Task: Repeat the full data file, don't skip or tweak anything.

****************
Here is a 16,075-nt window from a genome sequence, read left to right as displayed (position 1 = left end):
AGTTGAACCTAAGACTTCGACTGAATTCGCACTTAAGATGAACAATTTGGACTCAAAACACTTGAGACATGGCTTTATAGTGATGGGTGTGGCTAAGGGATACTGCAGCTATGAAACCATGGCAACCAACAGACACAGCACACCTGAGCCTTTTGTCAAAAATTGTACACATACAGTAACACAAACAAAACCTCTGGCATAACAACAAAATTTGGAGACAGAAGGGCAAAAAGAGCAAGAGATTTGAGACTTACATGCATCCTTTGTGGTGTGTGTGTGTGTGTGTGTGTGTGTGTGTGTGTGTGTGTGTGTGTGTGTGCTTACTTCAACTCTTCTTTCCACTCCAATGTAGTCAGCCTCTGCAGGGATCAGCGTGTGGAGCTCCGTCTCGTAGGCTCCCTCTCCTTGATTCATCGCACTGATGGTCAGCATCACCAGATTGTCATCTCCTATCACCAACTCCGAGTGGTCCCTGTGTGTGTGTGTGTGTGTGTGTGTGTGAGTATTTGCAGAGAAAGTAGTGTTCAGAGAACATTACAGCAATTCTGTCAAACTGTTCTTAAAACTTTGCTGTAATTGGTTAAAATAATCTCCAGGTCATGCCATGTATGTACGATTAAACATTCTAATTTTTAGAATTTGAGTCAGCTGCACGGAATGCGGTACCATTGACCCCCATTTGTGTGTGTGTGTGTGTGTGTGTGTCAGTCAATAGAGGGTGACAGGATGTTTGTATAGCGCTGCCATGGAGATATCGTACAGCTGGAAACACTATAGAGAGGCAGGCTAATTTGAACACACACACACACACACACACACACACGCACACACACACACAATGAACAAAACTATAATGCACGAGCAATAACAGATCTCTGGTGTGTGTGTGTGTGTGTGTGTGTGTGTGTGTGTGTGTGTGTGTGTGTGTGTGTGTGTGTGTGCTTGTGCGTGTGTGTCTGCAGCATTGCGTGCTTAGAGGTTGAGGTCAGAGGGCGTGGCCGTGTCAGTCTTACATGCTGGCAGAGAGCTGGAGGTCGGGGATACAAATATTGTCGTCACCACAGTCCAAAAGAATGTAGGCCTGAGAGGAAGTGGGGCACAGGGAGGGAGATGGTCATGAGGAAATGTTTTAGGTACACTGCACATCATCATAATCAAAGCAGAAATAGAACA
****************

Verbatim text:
Here is a 16,075-nt window from a genome sequence, read left to right as displayed (position 1 = left end):
AGTTGAACCTAAGACTTCGACTGAATTCGCACTTAAGATGAACAATTTGGACTCAAAACACTTGAGACATGGCTTTATAGTGATGGGTGTGGCTAAGGGATACTGCAGCTATGAAACCATGGCAACCAACAGACACAGCACACCTGAGCCTTTTGTCAAAAATTGTACACATACAGTAACACAAACAAAACCTCTGGCATAACAACAAAATTTGGAGACAGAAGGGCAAAAAGAGCAAGAGATTTGAGACTTACATGCATCCTTTGTGGTGTGTGTGTGTGTGTGTGTGTGTGTGTGTGTGTGTGTGTGTGTGTGTGTGCTTACTTCAACTCTTCTTTCCACTCCAATGTAGTCAGCCTCTGCAGGGATCAGCGTGTGGAGCTCCGTCTCGTAGGCTCCCTCTCCTTGATTCATCGCACTGATGGTCAGCATCACCAGATTGTCATCTCCTATCACCAACTCCGAGTGGTCCCTGTGTGTGTGTGTGTGTGTGTGTGTGTGAGTATTTGCAGAGAAAGTAGTGTTCAGAGAACATTACAGCAATTCTGTCAAACTGTTCTTAAAACTTTGCTGTAATTGGTTAAAATAATCTCCAGGTCATGCCATGTATGTACGATTAAACATTCTAATTTTTAGAATTTGAGTCAGCTGCACGGAATGCGGTACCATTGACCCCCATTTGTGTGTGTGTGTGTGTGTGTGTGTCAGTCAATAGAGGGTGACAGGATGTTTGTATAGCGCTGCCATGGAGATATCGTACAGCTGGAAACACTATAGAGAGGCAGGCTAATTTGAACACACACACACACACACACACACACACGCACACACACACACAATGAACAAAACTATAATGCACGAGCAATAACAGATCTCTGGTGTGTGTGTGTGTGTGTGTGTGTGTGTGTGTGTGTGTGTGTGTGTGTGTGTGTGTGTGTGTGCTTGTGCGTGTGTGTCTGCAGCATTGCGTGCTTAGAGGTTGAGGTCAGAGGGCGTGGCCGTGTCAGTCTTACATGCTGGCAGAGAGCTGGAGGTCGGGGATACAAATATTGTCGTCACCACAGTCCAAAAGAATGTAGGCCTGAGAGGAAGTGGGGCACAGGGAGGGAGATGGTCATGAGGAAATGTTTTAGGTACACTGCACATCATCATAATCAAAGCAGAAATAGAACA